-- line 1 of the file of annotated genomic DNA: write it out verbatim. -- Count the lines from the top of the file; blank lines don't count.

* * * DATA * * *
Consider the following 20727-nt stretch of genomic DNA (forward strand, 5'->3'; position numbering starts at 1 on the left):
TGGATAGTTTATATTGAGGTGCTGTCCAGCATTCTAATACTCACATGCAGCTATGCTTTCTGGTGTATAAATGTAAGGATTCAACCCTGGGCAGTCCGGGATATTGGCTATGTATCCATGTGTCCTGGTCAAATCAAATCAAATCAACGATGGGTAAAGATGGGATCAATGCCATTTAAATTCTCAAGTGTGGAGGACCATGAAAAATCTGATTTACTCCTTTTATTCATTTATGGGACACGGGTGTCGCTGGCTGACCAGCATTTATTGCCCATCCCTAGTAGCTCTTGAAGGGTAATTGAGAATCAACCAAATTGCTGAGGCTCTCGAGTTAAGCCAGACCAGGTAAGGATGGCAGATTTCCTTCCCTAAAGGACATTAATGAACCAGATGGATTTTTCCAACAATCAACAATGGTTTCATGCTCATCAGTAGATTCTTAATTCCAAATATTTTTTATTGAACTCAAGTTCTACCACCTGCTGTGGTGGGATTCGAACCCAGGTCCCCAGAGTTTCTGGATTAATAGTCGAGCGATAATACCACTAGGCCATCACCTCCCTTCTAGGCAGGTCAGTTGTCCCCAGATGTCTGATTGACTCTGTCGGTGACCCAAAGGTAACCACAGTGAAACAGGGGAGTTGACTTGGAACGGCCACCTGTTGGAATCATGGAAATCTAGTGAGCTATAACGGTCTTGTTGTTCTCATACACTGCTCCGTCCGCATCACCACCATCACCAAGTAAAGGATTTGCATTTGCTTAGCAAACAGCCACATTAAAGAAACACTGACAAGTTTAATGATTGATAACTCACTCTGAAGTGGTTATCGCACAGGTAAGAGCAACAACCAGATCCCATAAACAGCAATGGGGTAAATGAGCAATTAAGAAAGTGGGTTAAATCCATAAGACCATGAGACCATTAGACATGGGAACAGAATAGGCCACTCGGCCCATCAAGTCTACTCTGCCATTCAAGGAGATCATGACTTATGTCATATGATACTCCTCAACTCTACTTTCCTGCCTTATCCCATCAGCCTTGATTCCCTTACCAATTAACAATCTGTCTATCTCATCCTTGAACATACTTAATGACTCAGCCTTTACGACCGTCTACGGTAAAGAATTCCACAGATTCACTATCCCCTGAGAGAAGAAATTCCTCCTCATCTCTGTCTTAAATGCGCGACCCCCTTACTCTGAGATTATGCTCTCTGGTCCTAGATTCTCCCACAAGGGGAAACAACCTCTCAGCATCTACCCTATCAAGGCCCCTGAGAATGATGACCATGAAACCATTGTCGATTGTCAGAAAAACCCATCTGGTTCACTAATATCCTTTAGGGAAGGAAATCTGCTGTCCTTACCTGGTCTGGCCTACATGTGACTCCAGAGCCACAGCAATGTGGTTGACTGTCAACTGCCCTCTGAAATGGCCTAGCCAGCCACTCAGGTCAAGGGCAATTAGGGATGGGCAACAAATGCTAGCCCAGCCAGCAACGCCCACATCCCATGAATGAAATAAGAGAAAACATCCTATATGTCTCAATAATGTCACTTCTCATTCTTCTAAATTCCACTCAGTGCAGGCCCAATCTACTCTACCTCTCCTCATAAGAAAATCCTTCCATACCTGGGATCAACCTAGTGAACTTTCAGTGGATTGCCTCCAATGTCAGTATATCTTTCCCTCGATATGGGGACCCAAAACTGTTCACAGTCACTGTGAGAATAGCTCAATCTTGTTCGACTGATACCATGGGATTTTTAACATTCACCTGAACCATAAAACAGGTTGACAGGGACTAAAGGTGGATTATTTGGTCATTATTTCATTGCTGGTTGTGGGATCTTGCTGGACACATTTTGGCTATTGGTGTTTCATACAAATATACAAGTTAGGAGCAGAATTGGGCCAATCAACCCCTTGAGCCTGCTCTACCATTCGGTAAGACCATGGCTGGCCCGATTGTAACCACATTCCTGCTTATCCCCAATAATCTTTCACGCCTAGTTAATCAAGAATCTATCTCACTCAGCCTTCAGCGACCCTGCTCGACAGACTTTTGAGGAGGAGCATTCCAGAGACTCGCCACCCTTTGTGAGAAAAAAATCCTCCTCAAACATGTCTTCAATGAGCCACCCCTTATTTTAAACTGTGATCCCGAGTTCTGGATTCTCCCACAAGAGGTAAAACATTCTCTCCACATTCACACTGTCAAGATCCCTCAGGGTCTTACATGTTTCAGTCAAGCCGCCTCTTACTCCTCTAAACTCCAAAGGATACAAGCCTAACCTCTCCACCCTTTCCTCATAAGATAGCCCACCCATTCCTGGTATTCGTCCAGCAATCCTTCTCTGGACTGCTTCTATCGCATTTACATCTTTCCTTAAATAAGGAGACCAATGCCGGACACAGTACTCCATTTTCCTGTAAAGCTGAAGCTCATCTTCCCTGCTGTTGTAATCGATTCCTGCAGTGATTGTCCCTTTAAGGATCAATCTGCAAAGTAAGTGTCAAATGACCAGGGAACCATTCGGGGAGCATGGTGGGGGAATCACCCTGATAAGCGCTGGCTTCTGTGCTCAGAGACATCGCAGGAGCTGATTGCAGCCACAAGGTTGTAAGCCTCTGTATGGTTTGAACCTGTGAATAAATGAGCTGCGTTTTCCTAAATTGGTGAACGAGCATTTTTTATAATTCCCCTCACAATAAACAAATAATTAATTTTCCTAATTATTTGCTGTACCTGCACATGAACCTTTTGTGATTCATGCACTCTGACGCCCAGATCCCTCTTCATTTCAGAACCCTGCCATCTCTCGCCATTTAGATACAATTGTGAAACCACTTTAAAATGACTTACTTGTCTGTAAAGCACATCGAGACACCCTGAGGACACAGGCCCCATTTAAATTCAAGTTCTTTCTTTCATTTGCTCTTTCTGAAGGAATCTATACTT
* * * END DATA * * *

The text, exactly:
Consider the following 20727-nt stretch of genomic DNA (forward strand, 5'->3'; position numbering starts at 1 on the left):